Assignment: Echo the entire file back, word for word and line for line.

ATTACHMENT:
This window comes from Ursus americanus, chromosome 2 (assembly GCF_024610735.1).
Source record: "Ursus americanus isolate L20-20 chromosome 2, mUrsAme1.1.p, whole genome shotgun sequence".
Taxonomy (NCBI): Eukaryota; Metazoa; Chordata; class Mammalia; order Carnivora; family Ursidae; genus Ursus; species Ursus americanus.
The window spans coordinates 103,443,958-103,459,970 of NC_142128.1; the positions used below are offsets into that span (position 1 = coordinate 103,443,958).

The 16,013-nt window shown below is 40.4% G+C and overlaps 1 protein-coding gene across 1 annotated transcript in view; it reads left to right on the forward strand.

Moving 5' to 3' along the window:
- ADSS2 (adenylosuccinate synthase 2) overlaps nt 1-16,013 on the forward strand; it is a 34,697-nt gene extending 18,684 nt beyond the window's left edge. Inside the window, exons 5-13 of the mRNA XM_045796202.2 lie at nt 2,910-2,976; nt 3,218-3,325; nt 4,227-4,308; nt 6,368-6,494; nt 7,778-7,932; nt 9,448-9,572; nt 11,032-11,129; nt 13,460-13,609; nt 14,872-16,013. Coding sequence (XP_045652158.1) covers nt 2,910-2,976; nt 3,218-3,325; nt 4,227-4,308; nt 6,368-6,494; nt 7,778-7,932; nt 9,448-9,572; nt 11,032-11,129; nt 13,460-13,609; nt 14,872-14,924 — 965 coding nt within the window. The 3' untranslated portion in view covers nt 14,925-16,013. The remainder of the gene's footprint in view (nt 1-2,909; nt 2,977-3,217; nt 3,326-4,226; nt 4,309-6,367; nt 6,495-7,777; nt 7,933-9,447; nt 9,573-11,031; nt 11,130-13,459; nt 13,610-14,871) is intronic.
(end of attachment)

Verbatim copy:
This window comes from Ursus americanus, chromosome 2 (assembly GCF_024610735.1).
Source record: "Ursus americanus isolate L20-20 chromosome 2, mUrsAme1.1.p, whole genome shotgun sequence".
Taxonomy (NCBI): Eukaryota; Metazoa; Chordata; class Mammalia; order Carnivora; family Ursidae; genus Ursus; species Ursus americanus.
The window spans coordinates 103,443,958-103,459,970 of NC_142128.1; the positions used below are offsets into that span (position 1 = coordinate 103,443,958).

The 16,013-nt window shown below is 40.4% G+C and overlaps 1 protein-coding gene across 1 annotated transcript in view; it reads left to right on the forward strand.

Moving 5' to 3' along the window:
- ADSS2 (adenylosuccinate synthase 2) overlaps nt 1-16,013 on the forward strand; it is a 34,697-nt gene extending 18,684 nt beyond the window's left edge. Inside the window, exons 5-13 of the mRNA XM_045796202.2 lie at nt 2,910-2,976; nt 3,218-3,325; nt 4,227-4,308; nt 6,368-6,494; nt 7,778-7,932; nt 9,448-9,572; nt 11,032-11,129; nt 13,460-13,609; nt 14,872-16,013. Coding sequence (XP_045652158.1) covers nt 2,910-2,976; nt 3,218-3,325; nt 4,227-4,308; nt 6,368-6,494; nt 7,778-7,932; nt 9,448-9,572; nt 11,032-11,129; nt 13,460-13,609; nt 14,872-14,924 — 965 coding nt within the window. The 3' untranslated portion in view covers nt 14,925-16,013. The remainder of the gene's footprint in view (nt 1-2,909; nt 2,977-3,217; nt 3,326-4,226; nt 4,309-6,367; nt 6,495-7,777; nt 7,933-9,447; nt 9,573-11,031; nt 11,130-13,459; nt 13,610-14,871) is intronic.